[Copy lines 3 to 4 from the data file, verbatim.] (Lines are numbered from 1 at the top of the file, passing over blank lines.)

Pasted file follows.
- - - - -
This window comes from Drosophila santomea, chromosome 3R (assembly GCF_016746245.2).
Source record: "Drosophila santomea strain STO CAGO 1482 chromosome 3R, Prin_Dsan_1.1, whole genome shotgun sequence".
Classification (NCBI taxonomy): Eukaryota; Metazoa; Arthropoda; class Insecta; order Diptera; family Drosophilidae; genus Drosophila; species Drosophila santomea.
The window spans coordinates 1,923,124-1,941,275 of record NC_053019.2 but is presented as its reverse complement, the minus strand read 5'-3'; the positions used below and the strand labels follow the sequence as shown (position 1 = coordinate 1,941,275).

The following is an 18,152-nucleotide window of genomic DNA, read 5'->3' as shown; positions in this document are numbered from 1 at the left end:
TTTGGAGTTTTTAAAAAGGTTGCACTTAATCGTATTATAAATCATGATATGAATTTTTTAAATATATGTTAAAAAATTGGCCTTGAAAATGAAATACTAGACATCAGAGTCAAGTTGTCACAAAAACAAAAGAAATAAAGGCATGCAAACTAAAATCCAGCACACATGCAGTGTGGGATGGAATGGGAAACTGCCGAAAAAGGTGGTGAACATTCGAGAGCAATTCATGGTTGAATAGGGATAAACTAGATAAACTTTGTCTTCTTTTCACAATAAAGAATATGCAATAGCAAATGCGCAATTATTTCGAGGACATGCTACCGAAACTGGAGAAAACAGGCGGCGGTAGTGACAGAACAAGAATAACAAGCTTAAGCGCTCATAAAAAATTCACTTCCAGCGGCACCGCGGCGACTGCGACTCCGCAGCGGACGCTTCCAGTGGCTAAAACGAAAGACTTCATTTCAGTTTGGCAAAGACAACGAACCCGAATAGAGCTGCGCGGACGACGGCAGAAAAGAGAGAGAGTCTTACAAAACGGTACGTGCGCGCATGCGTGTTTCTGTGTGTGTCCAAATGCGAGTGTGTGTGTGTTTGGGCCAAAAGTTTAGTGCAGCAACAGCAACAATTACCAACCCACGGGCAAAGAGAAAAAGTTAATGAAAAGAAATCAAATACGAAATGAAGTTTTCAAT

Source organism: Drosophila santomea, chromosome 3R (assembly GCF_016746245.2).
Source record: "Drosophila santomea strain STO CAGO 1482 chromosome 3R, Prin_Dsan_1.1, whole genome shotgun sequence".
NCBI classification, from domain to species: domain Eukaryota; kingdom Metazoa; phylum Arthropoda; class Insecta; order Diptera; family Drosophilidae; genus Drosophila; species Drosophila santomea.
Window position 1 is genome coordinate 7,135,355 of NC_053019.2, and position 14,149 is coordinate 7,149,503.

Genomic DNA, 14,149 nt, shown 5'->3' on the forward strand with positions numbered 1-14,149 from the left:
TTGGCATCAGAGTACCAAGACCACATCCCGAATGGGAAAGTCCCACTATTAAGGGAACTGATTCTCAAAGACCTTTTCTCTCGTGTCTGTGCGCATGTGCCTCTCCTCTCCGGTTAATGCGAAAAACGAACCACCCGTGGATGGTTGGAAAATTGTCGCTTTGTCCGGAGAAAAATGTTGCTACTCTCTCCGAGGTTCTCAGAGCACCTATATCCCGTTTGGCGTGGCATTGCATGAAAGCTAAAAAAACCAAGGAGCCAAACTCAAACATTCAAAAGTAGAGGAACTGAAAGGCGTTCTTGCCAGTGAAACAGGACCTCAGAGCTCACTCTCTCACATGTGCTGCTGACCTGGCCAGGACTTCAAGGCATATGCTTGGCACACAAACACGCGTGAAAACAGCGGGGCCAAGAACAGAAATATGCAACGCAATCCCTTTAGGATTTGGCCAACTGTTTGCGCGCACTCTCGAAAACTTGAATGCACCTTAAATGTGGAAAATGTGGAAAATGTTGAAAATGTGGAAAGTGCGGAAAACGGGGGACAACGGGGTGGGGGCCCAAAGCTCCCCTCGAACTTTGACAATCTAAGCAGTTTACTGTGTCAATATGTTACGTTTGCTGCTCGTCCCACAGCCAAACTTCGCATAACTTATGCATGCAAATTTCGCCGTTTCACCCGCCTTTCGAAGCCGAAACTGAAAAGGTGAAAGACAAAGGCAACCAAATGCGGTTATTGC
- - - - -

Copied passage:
Classification (NCBI taxonomy): Eukaryota; Metazoa; Arthropoda; class Insecta; order Diptera; family Drosophilidae; genus Drosophila; species Drosophila santomea.
The window spans coordinates 1,923,124-1,941,275 of record NC_053019.2 but is presented as its reverse complement, the minus strand read 5'-3'; the positions used below and the strand labels follow the sequence as shown (position 1 = coordinate 1,941,275).